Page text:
Since 1962, Myanmar has been, in one form or another, under autocratic military control, punctuated by disregard for civil rights and democratic institutions. Only recently did the military regime slowly shift towards democracy, holding democratic elections in 2010, the first in nearly half a century. However, in 2016, the military began a state-led persecution against the nation’s Muslim minority. This varying progress on liberalization has led to much frustration on the part of outside observers.
Myanmar’s situation looks bleak, and their disregard for human and civil rights has come at the cost of widespread international condemnation. Despite this, there is hope that after over half a century of military dictatorship, Myanmar can overcome its current crisis and continue to press forth as a new blossoming democracy.
Burmese expansionism in the early 1800s threatened British control over India. In a series of wars, Myanmar, previously known as Burma, came under British control in 1885. After British annexation, Myanmar remained part of the British empire until it eventually achieved independence in 1948. Initially a progressive democratic state, this period was short-lived as a military coup d’etat brought Myanmar under military dictatorship in 1962. From 1962 to 2010, a military regime under the Burmese Socialist Programme Party ruled Myanmar. With increasing global isolationism and economic sanctions, the military regime eventually declined and was pressured by international actors to hold democratic elections in 2010. For the past nine years, Myanmar has been, at least nominally, a representative democracy.
It’s important to note that despite Myanmar’s liberalization, the military regime is not completely dissolved. The military still controls a large portion of this new parliamentary body. Additionally, while a civilian government has been erected, Myanmar’s military still remains actively independent of civilian authority. The lack of control and democratic transparency has led to human rights issues that have drawn international condemnation.
One of Myanmar’s Muslim populations, the Rohingya, have faced violent persecution by the government since 2016. While a minority in Myanmar, the Rohingya are also found in other parts of the world. In Bangladesh, there are 1.3 million Rohingya; 500,000 in Saudi Arabia, 350,000 in Pakistan and there are even 12,000 Rohingya in the United States. Before the state-led persecution against them, there were over 1 million Rohingya in Myanmar. Since the persecution began, over 600,000 Rohingya have fled to Bangladesh, and less than 400,000 remain in the country.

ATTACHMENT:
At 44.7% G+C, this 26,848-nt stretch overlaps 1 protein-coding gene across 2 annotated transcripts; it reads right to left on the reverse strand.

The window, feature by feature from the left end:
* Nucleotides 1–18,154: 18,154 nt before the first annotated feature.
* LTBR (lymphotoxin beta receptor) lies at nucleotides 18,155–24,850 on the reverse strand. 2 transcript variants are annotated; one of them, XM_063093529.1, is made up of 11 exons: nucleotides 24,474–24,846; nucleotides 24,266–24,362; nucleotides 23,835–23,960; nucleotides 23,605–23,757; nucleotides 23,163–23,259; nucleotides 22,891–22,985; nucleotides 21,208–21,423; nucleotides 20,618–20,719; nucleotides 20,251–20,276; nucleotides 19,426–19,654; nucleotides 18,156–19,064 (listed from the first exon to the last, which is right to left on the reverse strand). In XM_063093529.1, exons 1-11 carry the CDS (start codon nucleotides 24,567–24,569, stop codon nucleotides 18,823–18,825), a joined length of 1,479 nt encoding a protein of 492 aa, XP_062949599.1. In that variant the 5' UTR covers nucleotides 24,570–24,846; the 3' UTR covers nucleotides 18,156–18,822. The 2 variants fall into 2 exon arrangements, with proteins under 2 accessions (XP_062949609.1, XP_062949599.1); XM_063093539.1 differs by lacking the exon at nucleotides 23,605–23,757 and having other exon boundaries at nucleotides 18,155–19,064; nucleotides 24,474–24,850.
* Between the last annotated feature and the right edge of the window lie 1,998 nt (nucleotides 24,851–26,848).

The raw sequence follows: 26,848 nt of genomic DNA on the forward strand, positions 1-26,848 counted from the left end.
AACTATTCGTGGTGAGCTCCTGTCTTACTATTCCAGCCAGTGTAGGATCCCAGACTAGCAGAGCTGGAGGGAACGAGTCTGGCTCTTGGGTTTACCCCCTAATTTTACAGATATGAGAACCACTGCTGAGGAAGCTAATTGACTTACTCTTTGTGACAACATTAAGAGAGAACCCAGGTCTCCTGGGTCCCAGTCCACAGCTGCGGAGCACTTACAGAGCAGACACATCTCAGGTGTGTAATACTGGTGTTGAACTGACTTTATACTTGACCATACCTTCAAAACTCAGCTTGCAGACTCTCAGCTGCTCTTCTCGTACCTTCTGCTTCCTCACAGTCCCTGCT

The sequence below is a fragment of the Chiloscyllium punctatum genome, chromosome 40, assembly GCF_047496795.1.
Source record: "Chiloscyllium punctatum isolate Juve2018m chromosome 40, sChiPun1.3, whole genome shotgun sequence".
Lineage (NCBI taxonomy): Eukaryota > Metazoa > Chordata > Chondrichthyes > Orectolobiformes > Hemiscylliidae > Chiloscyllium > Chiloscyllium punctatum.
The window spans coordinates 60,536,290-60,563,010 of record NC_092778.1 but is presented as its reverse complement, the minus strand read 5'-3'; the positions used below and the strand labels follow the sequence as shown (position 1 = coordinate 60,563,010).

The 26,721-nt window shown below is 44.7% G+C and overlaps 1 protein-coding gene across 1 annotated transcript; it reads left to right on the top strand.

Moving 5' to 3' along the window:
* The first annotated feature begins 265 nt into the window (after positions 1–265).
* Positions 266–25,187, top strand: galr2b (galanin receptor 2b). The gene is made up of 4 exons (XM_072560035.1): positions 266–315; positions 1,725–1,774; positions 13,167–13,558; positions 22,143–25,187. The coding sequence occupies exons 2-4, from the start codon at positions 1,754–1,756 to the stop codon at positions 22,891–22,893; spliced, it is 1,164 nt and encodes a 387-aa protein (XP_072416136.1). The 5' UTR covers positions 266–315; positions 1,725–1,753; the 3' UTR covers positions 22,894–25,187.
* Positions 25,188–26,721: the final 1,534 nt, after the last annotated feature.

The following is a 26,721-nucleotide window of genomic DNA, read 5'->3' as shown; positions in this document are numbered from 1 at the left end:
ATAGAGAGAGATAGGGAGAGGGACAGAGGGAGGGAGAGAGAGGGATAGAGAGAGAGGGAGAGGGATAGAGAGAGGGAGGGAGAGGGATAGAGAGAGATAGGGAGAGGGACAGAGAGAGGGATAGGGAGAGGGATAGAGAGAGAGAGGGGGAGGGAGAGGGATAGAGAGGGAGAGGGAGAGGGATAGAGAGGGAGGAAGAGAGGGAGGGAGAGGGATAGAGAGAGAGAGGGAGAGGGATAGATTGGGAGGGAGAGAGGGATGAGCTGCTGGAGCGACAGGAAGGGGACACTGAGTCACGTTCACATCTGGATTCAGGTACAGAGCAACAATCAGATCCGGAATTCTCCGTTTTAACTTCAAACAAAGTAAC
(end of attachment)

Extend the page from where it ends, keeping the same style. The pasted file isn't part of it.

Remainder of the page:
There are a number of explanations behind these persecutions. The Myanmar constitution recognizes 135 indigenous ethnicities. Despite this, the Rohingya are not on that list, as the government views the Rohingya as illegal Bengali immigrants. Additionally, as a Buddhist-majority population, many Burmese fear that the Rohingya will threaten the territorial sovereignty of Myanmar. The War on Terror has only heightened the crisis. Using the United States’ war against Islamist fundamentalists as justification to label all Rohingya as terrorists, extremist elements of the Buddhist establishment have branded Islam as an inherently violent religion and a fifth column which threatens the sovereignty of Myanmar.
In the midst of crises, there are organizations like the United States Institute of Peace (USIP) that are trying to aid Myanmar in solving their current humanitarian crisis. This group has sought to improve interfaith relations between Muslim and Buddhist communities. As much of the violence has been triggered by Buddhists monks spreading fear among their followers and preaching that Islam is an inherently violent religion, these efforts are meant to address the conflict at its source. Through interfaith community integration and activism, these historically segregated ethno-religious communities can tear down divisions and begin to see themselves as a shared people’s united under their national identity.
Some critics may say that, despite the efforts of the Burmese to liberalize their government, it remains autocratic because the military still has so much power. Other critics might argue that this tribalism that Myanmar is experiencing is too deeply imbedded within human nature, and that the only society that functions properly is an ethnically and socially homogonous one. Therefore, as long as this Muslim minority remains in Myanmar, there will always be conflict in this region. These criticisms are somewhat valid; undue military influence in society has historically led to instability, and many parts of the world feature deep-seated cleavages founded in tribalism. The hope for outsiders, however, is that through community interfaith integration and democratization, peace, order and respect for human rights can become cornerstones of Myanmar’s society.
Myanmar’s recent attempts at a more open and just society and government are a result of outside pressure through economic isolation and diplomatic efforts. The global community must continue to keep these pressures on. These trends towards an open society are a good first step, but much work remains to be done. If Myanmar wants to return into the good graces of the world, they need to keep transforming their society into one that respects democracy and human rights.